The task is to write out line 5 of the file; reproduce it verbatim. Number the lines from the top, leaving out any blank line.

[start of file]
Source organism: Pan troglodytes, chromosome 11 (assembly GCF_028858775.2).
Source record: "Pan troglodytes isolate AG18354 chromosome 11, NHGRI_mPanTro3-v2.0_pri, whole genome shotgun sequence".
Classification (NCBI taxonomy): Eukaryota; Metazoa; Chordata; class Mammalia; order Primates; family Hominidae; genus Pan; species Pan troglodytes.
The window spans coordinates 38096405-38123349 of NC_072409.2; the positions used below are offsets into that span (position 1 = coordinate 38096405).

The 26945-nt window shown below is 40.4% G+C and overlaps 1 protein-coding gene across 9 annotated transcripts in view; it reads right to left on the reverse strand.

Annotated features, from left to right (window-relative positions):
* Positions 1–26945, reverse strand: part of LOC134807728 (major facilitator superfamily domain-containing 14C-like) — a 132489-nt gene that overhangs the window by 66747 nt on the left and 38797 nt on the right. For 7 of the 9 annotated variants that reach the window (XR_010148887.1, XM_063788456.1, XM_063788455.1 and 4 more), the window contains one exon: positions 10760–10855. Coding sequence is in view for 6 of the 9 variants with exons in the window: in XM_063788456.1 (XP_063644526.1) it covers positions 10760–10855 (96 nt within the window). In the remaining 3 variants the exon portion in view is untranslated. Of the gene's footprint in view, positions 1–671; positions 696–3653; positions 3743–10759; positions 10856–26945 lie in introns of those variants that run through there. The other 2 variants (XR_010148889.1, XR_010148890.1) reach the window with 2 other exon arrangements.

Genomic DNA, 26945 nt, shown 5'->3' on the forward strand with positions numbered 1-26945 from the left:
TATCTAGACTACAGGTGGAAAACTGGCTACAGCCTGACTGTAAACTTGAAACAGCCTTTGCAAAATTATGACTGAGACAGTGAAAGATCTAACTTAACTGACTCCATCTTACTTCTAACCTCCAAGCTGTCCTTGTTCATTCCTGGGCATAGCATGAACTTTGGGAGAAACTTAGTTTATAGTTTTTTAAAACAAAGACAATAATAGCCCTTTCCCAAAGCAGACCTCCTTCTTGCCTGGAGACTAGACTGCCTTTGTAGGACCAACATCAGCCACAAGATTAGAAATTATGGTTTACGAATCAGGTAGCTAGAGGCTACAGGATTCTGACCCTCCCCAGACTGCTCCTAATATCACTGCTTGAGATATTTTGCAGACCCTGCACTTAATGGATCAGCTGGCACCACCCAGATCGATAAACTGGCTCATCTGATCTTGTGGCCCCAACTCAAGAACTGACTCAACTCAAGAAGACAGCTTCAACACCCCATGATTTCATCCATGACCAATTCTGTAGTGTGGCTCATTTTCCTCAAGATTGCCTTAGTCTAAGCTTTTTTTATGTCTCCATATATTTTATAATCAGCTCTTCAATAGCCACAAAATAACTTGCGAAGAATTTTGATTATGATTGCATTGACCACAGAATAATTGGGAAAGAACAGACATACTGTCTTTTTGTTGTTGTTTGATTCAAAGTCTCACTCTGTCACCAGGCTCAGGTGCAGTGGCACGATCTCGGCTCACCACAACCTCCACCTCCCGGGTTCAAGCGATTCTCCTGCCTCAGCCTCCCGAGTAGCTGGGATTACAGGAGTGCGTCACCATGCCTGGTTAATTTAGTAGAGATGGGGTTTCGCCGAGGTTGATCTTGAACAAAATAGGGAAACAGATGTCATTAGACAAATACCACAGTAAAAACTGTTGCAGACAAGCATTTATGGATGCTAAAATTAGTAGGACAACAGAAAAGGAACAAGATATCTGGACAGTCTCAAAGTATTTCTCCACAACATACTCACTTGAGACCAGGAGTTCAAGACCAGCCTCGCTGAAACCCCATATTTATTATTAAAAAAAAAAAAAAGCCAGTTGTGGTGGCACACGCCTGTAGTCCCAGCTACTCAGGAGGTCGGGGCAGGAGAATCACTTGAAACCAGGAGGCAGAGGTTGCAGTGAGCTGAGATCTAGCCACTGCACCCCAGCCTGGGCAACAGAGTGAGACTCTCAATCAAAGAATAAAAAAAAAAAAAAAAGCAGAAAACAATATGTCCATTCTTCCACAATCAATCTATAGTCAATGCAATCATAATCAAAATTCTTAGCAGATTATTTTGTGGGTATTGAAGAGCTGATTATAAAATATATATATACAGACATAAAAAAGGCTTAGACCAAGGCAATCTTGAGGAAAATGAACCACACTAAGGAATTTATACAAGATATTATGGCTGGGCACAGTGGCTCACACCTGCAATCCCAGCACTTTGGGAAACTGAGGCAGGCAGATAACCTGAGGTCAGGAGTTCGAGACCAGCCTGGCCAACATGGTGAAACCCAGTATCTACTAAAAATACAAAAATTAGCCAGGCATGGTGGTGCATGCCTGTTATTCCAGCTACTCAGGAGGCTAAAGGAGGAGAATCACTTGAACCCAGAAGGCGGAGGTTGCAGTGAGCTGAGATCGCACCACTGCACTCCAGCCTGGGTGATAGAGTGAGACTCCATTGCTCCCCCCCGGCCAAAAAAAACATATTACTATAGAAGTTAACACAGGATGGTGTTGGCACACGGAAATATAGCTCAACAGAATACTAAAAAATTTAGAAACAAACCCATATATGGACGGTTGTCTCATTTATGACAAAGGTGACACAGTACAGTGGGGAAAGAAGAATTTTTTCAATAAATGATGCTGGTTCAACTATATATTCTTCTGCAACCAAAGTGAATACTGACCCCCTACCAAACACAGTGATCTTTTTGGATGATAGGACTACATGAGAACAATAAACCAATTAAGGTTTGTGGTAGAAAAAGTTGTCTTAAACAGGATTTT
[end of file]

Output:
The 26945-nt window shown below is 40.4% G+C and overlaps 1 protein-coding gene across 9 annotated transcripts in view; it reads right to left on the reverse strand.